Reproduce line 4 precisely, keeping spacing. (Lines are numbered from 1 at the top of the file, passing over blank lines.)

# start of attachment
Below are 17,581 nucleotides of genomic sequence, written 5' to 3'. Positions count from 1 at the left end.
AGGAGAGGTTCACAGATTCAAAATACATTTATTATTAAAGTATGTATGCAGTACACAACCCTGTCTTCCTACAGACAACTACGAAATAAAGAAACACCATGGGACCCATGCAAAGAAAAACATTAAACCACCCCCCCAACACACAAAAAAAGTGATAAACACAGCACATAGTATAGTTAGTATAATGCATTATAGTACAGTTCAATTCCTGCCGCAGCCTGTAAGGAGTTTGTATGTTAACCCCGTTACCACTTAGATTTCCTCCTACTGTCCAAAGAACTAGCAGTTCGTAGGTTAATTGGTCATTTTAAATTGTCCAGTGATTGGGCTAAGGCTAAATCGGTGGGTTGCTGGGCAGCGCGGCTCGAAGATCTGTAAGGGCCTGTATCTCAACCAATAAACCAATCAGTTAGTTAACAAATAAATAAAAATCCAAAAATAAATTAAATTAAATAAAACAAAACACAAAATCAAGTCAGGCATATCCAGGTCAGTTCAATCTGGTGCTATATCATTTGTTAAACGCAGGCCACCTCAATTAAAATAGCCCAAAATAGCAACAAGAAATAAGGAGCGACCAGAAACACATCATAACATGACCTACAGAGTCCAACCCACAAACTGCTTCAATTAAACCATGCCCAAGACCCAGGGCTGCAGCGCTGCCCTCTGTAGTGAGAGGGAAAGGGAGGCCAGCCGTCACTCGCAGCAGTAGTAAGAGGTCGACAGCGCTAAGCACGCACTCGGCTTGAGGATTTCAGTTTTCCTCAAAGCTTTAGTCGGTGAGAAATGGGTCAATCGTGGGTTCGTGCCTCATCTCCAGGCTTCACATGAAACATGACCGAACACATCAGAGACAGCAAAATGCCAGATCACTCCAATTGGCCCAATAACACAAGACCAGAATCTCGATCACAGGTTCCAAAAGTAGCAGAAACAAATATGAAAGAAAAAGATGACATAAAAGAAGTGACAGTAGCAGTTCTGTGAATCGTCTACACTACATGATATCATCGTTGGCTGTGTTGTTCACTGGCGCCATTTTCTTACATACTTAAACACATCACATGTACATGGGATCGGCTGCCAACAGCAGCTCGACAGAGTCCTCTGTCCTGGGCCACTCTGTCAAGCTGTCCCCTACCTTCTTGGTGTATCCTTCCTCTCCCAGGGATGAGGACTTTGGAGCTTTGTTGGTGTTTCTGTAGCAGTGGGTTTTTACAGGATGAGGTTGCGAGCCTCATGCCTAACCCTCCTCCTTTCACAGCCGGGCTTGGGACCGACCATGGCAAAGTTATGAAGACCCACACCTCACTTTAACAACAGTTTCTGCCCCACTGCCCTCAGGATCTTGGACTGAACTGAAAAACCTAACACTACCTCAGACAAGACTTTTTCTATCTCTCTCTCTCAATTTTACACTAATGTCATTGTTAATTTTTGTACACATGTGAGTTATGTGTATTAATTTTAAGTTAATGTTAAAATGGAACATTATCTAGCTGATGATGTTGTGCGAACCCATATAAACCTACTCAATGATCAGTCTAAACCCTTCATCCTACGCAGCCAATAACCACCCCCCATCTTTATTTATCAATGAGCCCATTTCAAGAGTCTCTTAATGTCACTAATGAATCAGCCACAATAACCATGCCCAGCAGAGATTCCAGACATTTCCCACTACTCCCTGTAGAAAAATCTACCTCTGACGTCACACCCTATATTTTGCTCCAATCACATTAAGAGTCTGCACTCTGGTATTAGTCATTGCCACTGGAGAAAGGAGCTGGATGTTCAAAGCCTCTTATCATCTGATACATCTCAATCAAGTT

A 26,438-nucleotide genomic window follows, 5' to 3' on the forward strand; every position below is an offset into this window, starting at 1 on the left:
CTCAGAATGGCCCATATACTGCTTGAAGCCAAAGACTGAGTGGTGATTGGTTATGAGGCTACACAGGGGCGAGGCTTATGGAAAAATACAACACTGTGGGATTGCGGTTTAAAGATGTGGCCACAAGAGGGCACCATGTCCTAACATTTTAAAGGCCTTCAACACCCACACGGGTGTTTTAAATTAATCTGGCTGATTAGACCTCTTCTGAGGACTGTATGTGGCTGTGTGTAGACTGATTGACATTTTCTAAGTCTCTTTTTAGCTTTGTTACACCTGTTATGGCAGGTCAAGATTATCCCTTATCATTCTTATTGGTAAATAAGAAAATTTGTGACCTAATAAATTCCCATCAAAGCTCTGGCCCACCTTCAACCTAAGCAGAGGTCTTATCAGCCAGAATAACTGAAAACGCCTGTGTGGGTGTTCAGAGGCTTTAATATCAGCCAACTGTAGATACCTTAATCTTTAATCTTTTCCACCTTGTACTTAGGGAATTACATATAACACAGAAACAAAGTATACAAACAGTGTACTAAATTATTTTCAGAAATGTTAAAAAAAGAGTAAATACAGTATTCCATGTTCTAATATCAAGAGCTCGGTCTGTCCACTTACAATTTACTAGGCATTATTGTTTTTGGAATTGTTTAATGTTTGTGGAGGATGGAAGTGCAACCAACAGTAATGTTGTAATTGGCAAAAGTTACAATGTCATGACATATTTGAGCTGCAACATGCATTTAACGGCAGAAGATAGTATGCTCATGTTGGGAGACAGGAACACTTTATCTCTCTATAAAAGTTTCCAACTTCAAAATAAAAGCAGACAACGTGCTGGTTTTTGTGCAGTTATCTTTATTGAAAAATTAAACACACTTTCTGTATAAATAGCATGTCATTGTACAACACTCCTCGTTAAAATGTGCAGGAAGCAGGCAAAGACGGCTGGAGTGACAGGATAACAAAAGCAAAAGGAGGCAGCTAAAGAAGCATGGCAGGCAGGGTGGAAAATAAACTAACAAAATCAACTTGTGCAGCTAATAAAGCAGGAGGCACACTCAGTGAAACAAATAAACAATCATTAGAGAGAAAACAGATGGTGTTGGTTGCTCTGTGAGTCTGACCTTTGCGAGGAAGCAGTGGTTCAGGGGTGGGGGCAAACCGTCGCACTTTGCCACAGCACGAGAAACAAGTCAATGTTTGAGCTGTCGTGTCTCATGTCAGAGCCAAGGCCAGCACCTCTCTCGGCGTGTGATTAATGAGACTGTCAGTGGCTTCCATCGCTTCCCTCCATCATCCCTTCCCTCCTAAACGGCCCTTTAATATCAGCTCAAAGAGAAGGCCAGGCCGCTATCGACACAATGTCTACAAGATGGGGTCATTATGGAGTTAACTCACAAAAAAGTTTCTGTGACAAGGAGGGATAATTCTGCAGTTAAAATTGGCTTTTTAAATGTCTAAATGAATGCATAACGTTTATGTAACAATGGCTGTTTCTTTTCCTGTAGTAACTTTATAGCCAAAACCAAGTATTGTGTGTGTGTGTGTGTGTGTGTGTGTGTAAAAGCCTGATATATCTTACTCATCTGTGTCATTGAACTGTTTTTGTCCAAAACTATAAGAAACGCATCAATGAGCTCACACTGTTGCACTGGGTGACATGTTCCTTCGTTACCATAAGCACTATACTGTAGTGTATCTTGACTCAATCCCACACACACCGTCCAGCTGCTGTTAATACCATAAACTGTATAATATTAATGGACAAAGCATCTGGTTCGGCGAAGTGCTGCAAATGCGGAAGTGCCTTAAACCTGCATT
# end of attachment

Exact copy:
CTCAGAATGGCCCATATACTGCTTGAAGCCAAAGACTGAGTGGTGATTGGTTATGAGGCTACACAGGGGCGAGGCTTATGGAAAAATACAACACTGTGGGATTGCGGTTTAAAGATGTGGCCACAAGAGGGCACCATGTCCTAACATTTTAAAGGCCTTCAACACCCACACGGGTGTTTTAAATTAATCTGGCTGATTAGACCTCTTCTGAGGACTGTATGTGGCTGTGTGTAGACTGATTGACATTTTCTAAGTCTCTTTTTAGCTTTGTTACACCTGTTATGGCAGGTCAAGATTATCCCTTATCATTCTTATTGGTAAATAAGAAAATTTGTGACCTAATAAATTCCCATCAAAGCTCTGGCCCACCTTCAACCTAAGCAGAGGTCTTATCAGCCAGAATAACTGAAAACGCCTGTGTGGGTGTTCAGAGGCTTTAATATCAGCCAACTGTAGATACCTTAATCTTTAATCTTTTCCACCTTGTACTTAGGGAATTACATATAACACAGAAACAAAGTATACAAACAGTGTACTAAATTATTTTCAGAAATGTTAAAAAAAGAGTAAATACAGTATTCCATGTTCTAATATCAAGAGCTCGGTCTGTCCACTTACAATTTACTAGGCATTATTGTTTTTGGAATTGTTTAATGTTTGTGGAGGATGGAAGTGCAACCAACAGTAATGTTGTAATTGGCAAAAGTTACAATGTCATGACATATTTGAGCTGCAACATGCATTTAACGGCAGAAGATAGTATGCTCATGTTGGGAGACAGGAACACTTTATCTCTCTATAAAAGTTTCCAACTTCAAAATAAAAGCAGACAACGTGCTGGTTTTTGTGCAGTTATCTTTATTGAAAAATTAAACACACTTTCTGTATAAATAGCATGTCATTGTACAACACTCCTCGTTAAAATGTGCAGGAAGCAGGCAAAGACGGCTGGAGTGACAGGATAACAAAAGCAAAAGGAGGCAGCTAAAGAAGCATGGCAGGCAGGGTGGAAAATAAACTAACAAAATCAACTTGTGCAGCTAATAAAGCAGGAGGCACACTCAGTGAAACAAATAAACAATCATTAGAGAGAAAACAGATGGTGTTGGTTGCTCTGTGAGTCTGACCTTTGCGAGGAAGCAGTGGTTCAGGGGTGGGGGCAAACCGTCGCACTTTGCCACAGCACGAGAAACAAGTCAATGTTTGAGCTGTCGTGTCTCATGTCAGAGCCAAGGCCAGCACCTCTCTCGGCGTGTGATTAATGAGACTGTCAGTGGCTTCCATCGCTTCCCTCCATCATCCCTTCCCTCCTAAACGGCCCTTTAATATCAGCTCAAAGAGAAGGCCAGGCCGCTATCGACACAATGTCTACAAGATGGGGTCATTATGGAGTTAACTCACAAAAAAGTTTCTGTGACAAGGAGGGATAATTCTGCAGTTAAAATTGGCTTTTTAAATGTCTAAATGAATGCATAACGTTTATGTAACAATGGCTGTTTCTTTTCCTGTAGTAACTTTATAGCCAAAACCAAGTATTGTGTGTGTGTGTGTGTGTGTGTGTGTGTAAAAGCCTGATATATCTTACTCATCTGTGTCATTGAACTGTTTTTGTCCAAAACTATAAGAAACGCATCAATGAGCTCACACTGTTGCACTGGGTGACATGTTCCTTCGTTACCATAAGCACTATACTGTAGTGTATCTTGACTCAATCCCACACACACCGTCCAGCTGCTGTTAATACCATAAACTGTATAATATTAATGGACAAAGCATCTGGTTCGGCGAAGTGCTGCAAATGCGGAAGTGCCTTAAACCTGCATT